Visio Love

John Marshall: “Back in the days of Visio 3.0, Visio was the first non Microsoft company to fully implement VBA, including the macro recorder. So, it should just be a matter of a few lines of VBA code.”

John is a long time Visio MVP and all around good guy.

Visio + VBA make for a powerful pairing. You can create all kinds of interesting stuff. John published a nice little hunk of VBA for populating a Master’s Prompt text from its Description text.

It’s worth noting that VBA is 23-years old as of this writing, it was introduced in 1993. It’s a mature, solid, technology. I loved working with it.

Business Visio

Ted Johnson’s Visio Recollections

The original Visio, four shapes, logo and application icon.Ted Johnson’s Visio Corporation Info: “In just over two years, we had started a company, built a team, raised two rounds of venture funding, designed, built, tested, documented, and taken-to-market the last highly-successful commercial desktop application.”

Great backstory on the inspiration for, and the creation of, Visio 1.0. Two years is all it took to create the first release.

Definitely software’s golden age.


Visio Mac? No.

David J. Parker: “My fellow Visio MVP, John Marshall (see, pointed out recently that Lucid Software claim to have a Visio for Mac application that offers import and export of real Visio files.”

This comes up every now and again. I have wanted Visio on the Mac for a very long time, but we already have it. The fine folks at The Omni Group created OmniGraffle so the Visio team wouldn’t have to port to the Mac.

There was, of course, a port of Visio to the Mac Classic at one time. It never saw the light of day.


Visio is 21 years old

It just hit me. Visio is 21 years old this month. When I started at Visio I was 24 years old. To date it was the most amazing experience of my software development life.

Happy Birthday, Visio. Here’s to many, many, more.

Life Visio

Saving Prince of Persia

Wired: “The geek squad’s goal is not simply to find out if Mechner’s old disks work. Today is about getting that old code out of its magnetic tomb and getting it onto the internet. That’s why they need Diaz’s Gordian knot of boxes and cables and not just any old Apple II — because Diaz has wired his computers into a network via Ethernet cable. Underneath, he plugs in a modern Dell laptop to serve as the receptacle for whatever treasures the crew manages to unearth.”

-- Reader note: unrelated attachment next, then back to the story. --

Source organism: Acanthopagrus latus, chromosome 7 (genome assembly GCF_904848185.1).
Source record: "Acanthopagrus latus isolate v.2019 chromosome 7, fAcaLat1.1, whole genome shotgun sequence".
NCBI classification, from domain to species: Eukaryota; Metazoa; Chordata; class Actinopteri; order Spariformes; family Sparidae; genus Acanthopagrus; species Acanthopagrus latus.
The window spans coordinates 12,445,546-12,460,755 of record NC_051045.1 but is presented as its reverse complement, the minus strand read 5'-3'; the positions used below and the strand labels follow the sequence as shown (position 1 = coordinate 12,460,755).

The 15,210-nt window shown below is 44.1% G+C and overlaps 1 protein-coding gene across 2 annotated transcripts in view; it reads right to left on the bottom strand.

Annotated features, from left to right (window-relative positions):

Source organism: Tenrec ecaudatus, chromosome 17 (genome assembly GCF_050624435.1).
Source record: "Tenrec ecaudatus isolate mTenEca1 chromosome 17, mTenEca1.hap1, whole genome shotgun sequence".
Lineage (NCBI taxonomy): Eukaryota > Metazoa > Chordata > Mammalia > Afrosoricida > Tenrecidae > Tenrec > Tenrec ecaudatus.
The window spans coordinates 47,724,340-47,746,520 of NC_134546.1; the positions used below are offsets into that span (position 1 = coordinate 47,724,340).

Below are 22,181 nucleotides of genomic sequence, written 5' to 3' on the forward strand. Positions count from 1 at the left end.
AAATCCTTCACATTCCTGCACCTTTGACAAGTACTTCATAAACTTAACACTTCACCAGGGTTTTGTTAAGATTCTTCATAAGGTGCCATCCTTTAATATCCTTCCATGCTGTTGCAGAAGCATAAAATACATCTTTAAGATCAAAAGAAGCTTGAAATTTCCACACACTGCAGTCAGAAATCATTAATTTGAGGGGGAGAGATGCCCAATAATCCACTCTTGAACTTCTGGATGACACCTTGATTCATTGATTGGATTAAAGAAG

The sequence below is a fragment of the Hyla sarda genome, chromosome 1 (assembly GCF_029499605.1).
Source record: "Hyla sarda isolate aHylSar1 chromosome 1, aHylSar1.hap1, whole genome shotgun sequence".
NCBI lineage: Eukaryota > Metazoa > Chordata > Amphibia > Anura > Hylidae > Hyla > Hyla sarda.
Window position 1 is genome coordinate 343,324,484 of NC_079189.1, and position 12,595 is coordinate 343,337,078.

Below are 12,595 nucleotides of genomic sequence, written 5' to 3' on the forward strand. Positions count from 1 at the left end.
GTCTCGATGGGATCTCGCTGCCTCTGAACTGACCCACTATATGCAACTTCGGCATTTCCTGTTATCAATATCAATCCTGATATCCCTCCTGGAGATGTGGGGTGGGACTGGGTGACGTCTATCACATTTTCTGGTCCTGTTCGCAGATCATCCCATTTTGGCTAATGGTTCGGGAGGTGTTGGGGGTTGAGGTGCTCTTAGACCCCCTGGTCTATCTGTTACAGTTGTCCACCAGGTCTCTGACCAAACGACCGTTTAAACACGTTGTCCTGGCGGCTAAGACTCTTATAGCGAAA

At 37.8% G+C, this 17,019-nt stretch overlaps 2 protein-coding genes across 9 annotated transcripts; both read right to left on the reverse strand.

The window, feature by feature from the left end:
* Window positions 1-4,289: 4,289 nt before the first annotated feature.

What a great story. A few years back I did something similar for some old floppies I’d been carrying around for years. They’ve been archived to DVD, but who knows how long that’ll last.

Once piece of code I grabbed off the floppies was my first Windows application, Tic-Tac-Toe. I’ve placed that code out of GitHub.

Maybe one of these days I’ll get around to posting more code out there. I have a whole bunch just collecting dust.

At one point I had a single 3.5″ floppily with all the source code to pre-Visio 1.0. I really wish I could find that. The UI, at the time, was so different than what was shipped. We had one tool, the pencil tool, and the toolbar icons were more rectangular. Not that I’d publish the source. I’d like to publish some screenshots.


My Visio Office

Back in 1993, maybe 1994, as Visio was growing we were running short on space. There was this little space that was essentially a closet and I thought it would make a great office, so I moved in.

I just ran across a picture of it while I was browsing through some old pictures.

My old Visio office.

There are some interesting things to point out, at least I think they’re interesting.

In the upper left you’ll notice what looks like a little blue motor, that’s because it is. Our space in Westlake Center was kind of funky. That blue motor operated a garage door that opened into a meeting room, which later became the office of our IT guy, Neal Myrick, if memory serves.

Will code C++ for food.On the door you’ll notice a notice a small piece of cardboard taped to it. That cardboard read “Will write C code for food.” I thought it had been lost forever then I happened across it when we moved from Exeter to San Luis Obispo. It’s safely packed away in storage.

On the shelves in the background you’ll notice pictures of my lovely wife, Kim, and our daughters; Haileigh and Taylor. Our girls were babies then, now they’re all grown up. Haileigh is married and Taylor is in college.

The top row on the shelves are some of the first copies of Visio 1.0 and 2.0 to roll off the assembly line. The Visio 2.0 boxes have a red 2.0 in the lower right corner of the yello Visio writing. Yes, we shipped software in boxes on things called floppy discs. John Marshall maintains a nice History of Visio page.

The hunk of acrylic sitting in front of the boxes is the Visio 1.0 “tombstone” given to each employee that worked on the product. It’s funny I don’t have a closeup to share. I think it was packed away with the rest of my Visio keepsakes, including a copy of every version of Visio I ever worked on.

On the second row of shelves you’ll notice three beer bottles. Red Hook ESB, Winter Hook, and Ballard Bitter. Yeah, I like their beer.

On my desk you’ll notice a blue coffee mug. It was our gift for shipping version 2.0. The mug is blue with Visio in yellow and a red 2.0 on the “O” in VISIO. Around the rim, on the inside, it says “Rob Fahrni.” I love that mug. When we find a permanent residence and I can dig out all my Visio memorabilia it’ll be put in a nice case with everything else.

The top picture on the wall behind my computer is a screen shot that includes an add-on I wrote for Visio called TPalette. It allowed you to create customizable floating tool palettes of different commands. It was pretty sweet. It was created at a time before Visio supported COM and automation. That version of our add-on API was all C based and was never released because Microsoft released OLE 2.0 and COM, the rest is history.